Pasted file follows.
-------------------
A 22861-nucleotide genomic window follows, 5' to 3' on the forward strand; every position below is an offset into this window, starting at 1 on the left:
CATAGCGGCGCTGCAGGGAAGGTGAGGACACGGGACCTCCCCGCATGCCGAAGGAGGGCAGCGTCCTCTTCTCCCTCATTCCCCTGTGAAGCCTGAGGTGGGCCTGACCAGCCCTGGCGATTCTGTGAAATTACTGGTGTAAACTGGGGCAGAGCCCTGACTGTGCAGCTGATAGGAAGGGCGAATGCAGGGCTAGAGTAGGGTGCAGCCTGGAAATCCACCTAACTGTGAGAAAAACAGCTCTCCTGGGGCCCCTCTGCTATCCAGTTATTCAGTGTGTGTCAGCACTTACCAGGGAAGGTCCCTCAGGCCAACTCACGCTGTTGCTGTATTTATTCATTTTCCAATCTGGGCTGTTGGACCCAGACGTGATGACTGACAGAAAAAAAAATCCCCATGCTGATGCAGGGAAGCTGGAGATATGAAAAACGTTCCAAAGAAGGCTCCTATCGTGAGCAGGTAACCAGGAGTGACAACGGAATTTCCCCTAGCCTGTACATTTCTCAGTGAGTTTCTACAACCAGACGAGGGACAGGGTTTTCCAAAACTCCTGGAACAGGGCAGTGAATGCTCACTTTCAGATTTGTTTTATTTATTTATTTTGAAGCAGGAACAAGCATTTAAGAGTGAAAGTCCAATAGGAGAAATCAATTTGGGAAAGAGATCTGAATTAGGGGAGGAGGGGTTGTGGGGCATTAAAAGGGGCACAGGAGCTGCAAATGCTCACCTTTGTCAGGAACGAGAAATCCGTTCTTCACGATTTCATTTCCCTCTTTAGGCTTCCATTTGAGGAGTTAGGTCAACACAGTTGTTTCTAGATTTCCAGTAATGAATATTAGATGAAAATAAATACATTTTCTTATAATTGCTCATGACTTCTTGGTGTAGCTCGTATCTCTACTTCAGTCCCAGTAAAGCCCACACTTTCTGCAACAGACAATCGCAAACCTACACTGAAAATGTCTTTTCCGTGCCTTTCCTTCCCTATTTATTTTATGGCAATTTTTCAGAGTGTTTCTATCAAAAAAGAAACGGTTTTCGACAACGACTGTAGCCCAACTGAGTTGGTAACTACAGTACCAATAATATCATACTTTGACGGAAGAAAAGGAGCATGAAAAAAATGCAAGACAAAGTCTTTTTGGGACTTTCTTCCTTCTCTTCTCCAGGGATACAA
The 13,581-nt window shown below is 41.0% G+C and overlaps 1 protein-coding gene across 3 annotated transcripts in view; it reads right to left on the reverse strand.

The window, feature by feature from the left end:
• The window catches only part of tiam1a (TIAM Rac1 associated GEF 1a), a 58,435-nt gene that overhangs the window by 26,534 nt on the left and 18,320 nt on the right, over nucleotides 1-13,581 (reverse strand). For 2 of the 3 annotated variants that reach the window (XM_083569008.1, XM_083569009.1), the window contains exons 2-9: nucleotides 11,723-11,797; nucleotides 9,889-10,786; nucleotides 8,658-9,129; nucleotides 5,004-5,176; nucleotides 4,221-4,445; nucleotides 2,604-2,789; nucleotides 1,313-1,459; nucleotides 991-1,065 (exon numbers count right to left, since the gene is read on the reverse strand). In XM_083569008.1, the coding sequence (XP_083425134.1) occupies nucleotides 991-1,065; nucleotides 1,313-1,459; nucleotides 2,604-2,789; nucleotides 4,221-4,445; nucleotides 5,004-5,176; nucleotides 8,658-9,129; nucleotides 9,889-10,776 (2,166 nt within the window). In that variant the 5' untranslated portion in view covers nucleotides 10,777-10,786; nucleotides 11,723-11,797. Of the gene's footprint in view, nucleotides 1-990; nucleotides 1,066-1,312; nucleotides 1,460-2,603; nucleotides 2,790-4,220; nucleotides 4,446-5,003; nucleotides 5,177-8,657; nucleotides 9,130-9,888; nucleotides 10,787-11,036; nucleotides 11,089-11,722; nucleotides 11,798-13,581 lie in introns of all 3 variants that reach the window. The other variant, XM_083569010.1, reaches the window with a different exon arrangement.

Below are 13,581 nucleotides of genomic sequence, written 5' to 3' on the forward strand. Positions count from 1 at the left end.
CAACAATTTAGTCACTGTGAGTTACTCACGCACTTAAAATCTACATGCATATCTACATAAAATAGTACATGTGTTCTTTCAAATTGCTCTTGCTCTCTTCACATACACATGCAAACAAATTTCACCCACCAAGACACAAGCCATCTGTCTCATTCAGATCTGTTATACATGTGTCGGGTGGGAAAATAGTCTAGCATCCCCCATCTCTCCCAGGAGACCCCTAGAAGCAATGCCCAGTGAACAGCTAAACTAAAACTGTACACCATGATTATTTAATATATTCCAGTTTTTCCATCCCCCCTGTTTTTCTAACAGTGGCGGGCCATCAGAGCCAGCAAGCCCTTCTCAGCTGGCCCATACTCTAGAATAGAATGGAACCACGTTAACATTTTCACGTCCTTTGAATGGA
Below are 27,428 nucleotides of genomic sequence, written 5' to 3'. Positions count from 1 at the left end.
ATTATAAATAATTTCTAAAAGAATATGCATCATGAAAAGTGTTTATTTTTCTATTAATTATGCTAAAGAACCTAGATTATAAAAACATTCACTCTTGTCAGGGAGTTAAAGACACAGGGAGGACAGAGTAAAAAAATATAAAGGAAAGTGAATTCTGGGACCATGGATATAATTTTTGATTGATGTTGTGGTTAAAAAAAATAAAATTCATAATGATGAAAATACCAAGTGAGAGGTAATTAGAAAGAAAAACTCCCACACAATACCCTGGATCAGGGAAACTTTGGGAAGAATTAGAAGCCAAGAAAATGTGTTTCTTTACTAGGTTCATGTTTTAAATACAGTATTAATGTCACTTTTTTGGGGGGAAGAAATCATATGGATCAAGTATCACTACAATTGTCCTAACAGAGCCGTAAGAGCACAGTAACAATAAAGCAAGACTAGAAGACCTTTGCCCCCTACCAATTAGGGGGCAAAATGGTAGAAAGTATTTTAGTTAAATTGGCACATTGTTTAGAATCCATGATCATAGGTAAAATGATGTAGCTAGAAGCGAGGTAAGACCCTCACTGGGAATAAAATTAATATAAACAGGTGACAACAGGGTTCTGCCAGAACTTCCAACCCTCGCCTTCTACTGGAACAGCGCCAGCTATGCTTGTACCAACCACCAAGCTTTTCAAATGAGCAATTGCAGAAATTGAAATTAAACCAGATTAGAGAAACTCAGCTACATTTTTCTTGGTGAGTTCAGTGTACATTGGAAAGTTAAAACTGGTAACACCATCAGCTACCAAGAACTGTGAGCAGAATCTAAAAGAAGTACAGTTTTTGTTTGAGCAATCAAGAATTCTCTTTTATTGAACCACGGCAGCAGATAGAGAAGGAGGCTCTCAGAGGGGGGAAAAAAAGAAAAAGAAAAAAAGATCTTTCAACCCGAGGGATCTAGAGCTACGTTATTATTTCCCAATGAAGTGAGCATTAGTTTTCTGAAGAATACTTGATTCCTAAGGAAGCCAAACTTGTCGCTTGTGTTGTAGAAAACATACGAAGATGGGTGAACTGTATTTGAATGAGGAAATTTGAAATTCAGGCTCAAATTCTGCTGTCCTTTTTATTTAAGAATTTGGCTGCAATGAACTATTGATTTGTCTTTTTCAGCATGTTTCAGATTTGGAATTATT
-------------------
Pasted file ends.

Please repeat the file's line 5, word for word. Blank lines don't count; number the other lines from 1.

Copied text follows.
• The window catches only part of tiam1a (TIAM Rac1 associated GEF 1a), a 58,435-nt gene that overhangs the window by 26,534 nt on the left and 18,320 nt on the right, over nucleotides 1-13,581 (reverse strand). For 2 of the 3 annotated variants that reach the window (XM_083569008.1, XM_083569009.1), the window contains exons 2-9: nucleotides 11,723-11,797; nucleotides 9,889-10,786; nucleotides 8,658-9,129; nucleotides 5,004-5,176; nucleotides 4,221-4,445; nucleotides 2,604-2,789; nucleotides 1,313-1,459; nucleotides 991-1,065 (exon numbers count right to left, since the gene is read on the reverse strand). In XM_083569008.1, the coding sequence (XP_083425134.1) occupies nucleotides 991-1,065; nucleotides 1,313-1,459; nucleotides 2,604-2,789; nucleotides 4,221-4,445; nucleotides 5,004-5,176; nucleotides 8,658-9,129; nucleotides 9,889-10,776 (2,166 nt within the window). In that variant the 5' untranslated portion in view covers nucleotides 10,777-10,786; nucleotides 11,723-11,797. Of the gene's footprint in view, nucleotides 1-990; nucleotides 1,066-1,312; nucleotides 1,460-2,603; nucleotides 2,790-4,220; nucleotides 4,446-5,003; nucleotides 5,177-8,657; nucleotides 9,130-9,888; nucleotides 10,787-11,036; nucleotides 11,089-11,722; nucleotides 11,798-13,581 lie in introns of all 3 variants that reach the window. The other variant, XM_083569010.1, reaches the window with a different exon arrangement.